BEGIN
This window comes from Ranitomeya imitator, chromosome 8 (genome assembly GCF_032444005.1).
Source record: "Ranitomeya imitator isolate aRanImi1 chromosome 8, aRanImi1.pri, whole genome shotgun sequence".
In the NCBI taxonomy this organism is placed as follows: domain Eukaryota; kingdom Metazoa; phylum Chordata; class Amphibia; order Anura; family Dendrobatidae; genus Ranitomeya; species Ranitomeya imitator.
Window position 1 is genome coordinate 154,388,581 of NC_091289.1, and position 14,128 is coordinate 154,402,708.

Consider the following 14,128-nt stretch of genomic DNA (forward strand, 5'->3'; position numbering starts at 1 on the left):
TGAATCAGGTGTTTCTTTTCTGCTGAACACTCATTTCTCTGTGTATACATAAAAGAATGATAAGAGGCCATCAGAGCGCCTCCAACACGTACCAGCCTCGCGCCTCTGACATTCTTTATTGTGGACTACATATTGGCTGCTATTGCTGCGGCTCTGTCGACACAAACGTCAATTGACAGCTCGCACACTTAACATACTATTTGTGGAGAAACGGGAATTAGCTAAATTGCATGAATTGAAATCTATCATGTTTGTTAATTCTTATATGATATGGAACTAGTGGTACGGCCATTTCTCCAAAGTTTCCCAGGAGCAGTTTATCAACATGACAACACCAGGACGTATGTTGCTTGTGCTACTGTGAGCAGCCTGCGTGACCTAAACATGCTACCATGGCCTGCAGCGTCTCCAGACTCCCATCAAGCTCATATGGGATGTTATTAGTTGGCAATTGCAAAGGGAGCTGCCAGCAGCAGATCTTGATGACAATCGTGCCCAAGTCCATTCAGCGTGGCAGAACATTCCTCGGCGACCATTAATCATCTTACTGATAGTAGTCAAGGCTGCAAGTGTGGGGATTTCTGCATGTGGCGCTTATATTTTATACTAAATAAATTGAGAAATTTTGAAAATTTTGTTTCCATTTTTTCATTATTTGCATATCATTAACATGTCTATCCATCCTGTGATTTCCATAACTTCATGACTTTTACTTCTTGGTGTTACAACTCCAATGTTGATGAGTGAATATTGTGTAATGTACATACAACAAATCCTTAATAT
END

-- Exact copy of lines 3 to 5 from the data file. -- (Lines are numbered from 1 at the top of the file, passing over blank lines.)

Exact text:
In the NCBI taxonomy this organism is placed as follows: domain Eukaryota; kingdom Metazoa; phylum Chordata; class Amphibia; order Anura; family Dendrobatidae; genus Ranitomeya; species Ranitomeya imitator.
Window position 1 is genome coordinate 154,388,581 of NC_091289.1, and position 14,128 is coordinate 154,402,708.

Consider the following 14,128-nt stretch of genomic DNA (forward strand, 5'->3'; position numbering starts at 1 on the left):